Donald Pleasance signed on to continue his role as Dr. Loomis, the once psychiatrist of Michael Myers, who would continue to chase him and try to end Michael’s killing spree once and for all. Also signing on were Sasha Jenson who would play Rachel’s boyfriend (Brady), Beau Starr who would play Sheriff Ben Meeker, and Kathleen Kinmont would play his daughter, Kelly Meeker.
We begin the fun with an ambulance traveling in a rain storm. We find that Michael is being transferred from Smith’s Grove unbeknownst to Dr. Loomis. Once approved for transfer, Michael is wheeled into the ambulance. Per the conversation between the EMTs, Michael discovers that he has a living niece and decides to murder his only living blood-relative. He kills the ambulance workers and makes his way back to Haddonfield.
True to form, Dr. Loomis becomes concerned with the transfer and begins to question the head of the Sanitarium. While he’s there, the manager receives a phone call informing him of the accident. Overhearing, Loomis takes off and lets his sixth sense of Michael’s whereabouts take over.
What happens after then? Much trick-or-treating, high school drama, and some high class stalking! There’s even some humor, too. The scene with the “traveling Reverend” is hilarious, and adds some comic relief to a more serious film. You’ll have to see it all for yourself.
To say that I recommend this film would be an understatement. It’s got plot, it’s got good acting, it’s got a great score by Alan Howarth, and it has some good gore. I beg you to see it. Don’t watch it as a perfect continuance of the series and you will find that it’s a gem. If you don’t like it for all of these things, at least you’ll enjoy it for it’s 80’s vibes– and boy does it have it. If you’re like me, you’ll fall in love with Ellie Cornell, and if Danielle Harris isn’t one of your favorite child movie stars, you’ll more than likely change your opinion.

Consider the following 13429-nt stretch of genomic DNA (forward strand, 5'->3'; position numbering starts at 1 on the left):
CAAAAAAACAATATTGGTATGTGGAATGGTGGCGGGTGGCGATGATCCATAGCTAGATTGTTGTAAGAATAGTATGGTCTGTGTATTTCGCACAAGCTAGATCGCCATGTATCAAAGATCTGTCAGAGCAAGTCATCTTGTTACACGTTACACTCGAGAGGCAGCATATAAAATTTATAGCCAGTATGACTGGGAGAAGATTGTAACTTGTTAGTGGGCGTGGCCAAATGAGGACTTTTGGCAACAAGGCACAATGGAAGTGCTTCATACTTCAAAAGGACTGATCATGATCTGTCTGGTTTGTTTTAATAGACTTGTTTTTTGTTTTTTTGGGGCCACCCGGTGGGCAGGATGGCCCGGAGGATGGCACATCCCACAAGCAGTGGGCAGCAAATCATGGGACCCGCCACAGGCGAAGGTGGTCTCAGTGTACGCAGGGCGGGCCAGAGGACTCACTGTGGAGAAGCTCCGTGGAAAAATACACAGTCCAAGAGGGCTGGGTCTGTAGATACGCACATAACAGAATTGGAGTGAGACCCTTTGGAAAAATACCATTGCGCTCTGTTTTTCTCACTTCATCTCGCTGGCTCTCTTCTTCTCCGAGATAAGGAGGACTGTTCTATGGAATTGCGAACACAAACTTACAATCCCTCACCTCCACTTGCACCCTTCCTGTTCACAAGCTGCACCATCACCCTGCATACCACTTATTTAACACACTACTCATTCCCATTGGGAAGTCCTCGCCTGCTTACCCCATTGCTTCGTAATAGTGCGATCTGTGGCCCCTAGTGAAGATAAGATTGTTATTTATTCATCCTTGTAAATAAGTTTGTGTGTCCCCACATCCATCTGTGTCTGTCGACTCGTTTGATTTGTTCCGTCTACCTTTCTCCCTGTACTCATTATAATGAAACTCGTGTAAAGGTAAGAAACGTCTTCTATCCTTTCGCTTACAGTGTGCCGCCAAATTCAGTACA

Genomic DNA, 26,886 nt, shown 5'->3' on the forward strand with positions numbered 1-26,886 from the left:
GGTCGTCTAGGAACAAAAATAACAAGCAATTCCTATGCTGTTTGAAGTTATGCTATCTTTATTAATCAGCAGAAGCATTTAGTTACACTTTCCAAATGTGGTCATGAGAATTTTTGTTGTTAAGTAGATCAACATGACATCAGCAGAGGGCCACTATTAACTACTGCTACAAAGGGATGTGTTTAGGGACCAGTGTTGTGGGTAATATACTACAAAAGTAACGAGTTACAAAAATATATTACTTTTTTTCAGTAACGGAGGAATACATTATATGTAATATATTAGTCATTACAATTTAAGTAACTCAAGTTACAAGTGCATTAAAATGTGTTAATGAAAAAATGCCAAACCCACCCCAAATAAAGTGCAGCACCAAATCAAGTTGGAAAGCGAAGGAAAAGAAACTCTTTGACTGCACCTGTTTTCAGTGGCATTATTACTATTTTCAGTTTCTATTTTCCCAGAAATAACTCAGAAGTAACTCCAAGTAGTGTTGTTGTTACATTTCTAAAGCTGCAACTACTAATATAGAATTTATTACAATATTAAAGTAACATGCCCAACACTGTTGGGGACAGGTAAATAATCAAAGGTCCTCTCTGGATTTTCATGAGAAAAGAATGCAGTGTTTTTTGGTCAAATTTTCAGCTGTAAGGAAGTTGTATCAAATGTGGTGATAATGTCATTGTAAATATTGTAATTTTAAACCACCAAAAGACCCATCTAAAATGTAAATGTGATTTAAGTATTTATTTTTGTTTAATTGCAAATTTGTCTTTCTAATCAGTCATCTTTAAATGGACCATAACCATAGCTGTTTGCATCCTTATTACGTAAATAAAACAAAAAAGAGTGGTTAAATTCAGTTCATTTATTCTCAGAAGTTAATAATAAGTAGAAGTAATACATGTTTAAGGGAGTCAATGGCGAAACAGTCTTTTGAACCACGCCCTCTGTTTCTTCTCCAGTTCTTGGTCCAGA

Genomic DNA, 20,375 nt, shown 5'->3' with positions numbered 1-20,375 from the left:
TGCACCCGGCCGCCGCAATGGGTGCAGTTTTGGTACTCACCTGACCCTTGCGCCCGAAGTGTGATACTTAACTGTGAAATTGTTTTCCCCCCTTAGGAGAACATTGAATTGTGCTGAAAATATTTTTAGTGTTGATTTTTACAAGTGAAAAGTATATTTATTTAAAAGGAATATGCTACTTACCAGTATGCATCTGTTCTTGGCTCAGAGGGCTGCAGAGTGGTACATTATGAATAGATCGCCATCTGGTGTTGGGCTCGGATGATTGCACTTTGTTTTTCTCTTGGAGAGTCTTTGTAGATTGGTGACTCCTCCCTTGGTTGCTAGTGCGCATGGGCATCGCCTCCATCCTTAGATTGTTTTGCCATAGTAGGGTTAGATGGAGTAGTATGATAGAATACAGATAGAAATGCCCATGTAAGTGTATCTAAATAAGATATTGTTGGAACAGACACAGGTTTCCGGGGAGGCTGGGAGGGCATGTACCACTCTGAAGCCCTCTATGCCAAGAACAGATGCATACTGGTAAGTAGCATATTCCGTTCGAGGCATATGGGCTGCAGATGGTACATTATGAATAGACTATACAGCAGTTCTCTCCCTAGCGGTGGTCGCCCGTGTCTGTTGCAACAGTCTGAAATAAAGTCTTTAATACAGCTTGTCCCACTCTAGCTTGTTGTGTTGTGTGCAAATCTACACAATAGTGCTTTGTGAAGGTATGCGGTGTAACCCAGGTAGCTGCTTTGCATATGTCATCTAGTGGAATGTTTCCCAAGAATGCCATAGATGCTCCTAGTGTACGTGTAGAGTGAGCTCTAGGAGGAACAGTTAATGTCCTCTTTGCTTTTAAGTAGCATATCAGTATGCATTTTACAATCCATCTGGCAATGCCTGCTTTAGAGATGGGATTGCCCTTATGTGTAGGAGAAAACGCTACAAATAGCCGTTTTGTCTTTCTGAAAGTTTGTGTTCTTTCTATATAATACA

This movie is widely available on DVD and Blu-Ray with or without its less amazing partner, Halloween 5; and, if you’re lucky, you can catch it on AMC like I did.
Luis’ view: Whilst I agree with a lot of what Eric has said here, I must confess it’s a three and a half star rating from me. The main cast members show a lack of range in their dramatics and the bonding ‘acting’ scenes don’t look credible. It’s left up to Donald Pleasence to be the film’s only competent performer, even if he was slumming it at this point of his caeer. Another thing I disliked was the vigilante set-up with the goofy redknecks. I thought that those scnes were unrealistic and made the film far too popcorn/unrealistic and the scenes ruined the menacing tone. There’s no denying though that this is somewhat underrated due to its darkness and engrossing story. The ending was grim and truly a shock: it’s just a shame that the filmakers behind Halloween 5 didn’t have the cojones to continue the theme. Dwight H. Little is competent in the director’s chair and overall, the movie just about works. Whilst it may be slightly disjointed and Michael’s mask doesn’t look as threatening, it shares more with its elder siblings than any of the latter installments. It is better than part 2, which I do not hate.
Killer Guise: √√√√
Final Girl √√√